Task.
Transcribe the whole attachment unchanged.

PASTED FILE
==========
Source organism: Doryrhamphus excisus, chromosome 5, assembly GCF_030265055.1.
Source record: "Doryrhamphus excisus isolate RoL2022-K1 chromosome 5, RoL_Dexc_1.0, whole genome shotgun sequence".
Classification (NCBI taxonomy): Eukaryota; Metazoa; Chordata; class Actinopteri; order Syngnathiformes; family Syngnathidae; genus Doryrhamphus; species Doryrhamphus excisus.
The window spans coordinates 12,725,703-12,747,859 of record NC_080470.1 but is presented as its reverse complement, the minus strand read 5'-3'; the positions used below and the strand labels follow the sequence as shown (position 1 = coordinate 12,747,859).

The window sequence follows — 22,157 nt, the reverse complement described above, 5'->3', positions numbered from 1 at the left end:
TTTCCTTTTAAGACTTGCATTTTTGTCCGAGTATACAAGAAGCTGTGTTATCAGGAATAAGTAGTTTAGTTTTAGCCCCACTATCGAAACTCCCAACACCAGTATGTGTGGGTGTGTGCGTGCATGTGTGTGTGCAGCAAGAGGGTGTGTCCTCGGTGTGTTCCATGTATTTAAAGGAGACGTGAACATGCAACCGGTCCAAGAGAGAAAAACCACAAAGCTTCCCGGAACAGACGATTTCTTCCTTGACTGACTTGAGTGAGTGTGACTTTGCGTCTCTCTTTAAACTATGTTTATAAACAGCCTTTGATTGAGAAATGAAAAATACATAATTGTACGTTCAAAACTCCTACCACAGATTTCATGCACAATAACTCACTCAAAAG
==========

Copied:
Source organism: Doryrhamphus excisus, chromosome 5, assembly GCF_030265055.1.
Source record: "Doryrhamphus excisus isolate RoL2022-K1 chromosome 5, RoL_Dexc_1.0, whole genome shotgun sequence".
Classification (NCBI taxonomy): Eukaryota; Metazoa; Chordata; class Actinopteri; order Syngnathiformes; family Syngnathidae; genus Doryrhamphus; species Doryrhamphus excisus.
The window spans coordinates 12,725,703-12,747,859 of record NC_080470.1 but is presented as its reverse complement, the minus strand read 5'-3'; the positions used below and the strand labels follow the sequence as shown (position 1 = coordinate 12,747,859).

The window sequence follows — 22,157 nt, the reverse complement described above, 5'->3', positions numbered from 1 at the left end:
TTTCCTTTTAAGACTTGCATTTTTGTCCGAGTATACAAGAAGCTGTGTTATCAGGAATAAGTAGTTTAGTTTTAGCCCCACTATCGAAACTCCCAACACCAGTATGTGTGGGTGTGTGCGTGCATGTGTGTGTGCAGCAAGAGGGTGTGTCCTCGGTGTGTTCCATGTATTTAAAGGAGACGTGAACATGCAACCGGTCCAAGAGAGAAAAACCACAAAGCTTCCCGGAACAGACGATTTCTTCCTTGACTGACTTGAGTGAGTGTGACTTTGCGTCTCTCTTTAAACTATGTTTATAAACAGCCTTTGATTGAGAAATGAAAAATACATAATTGTACGTTCAAAACTCCTACCACAGATTTCATGCACAATAACTCACTCAAAAG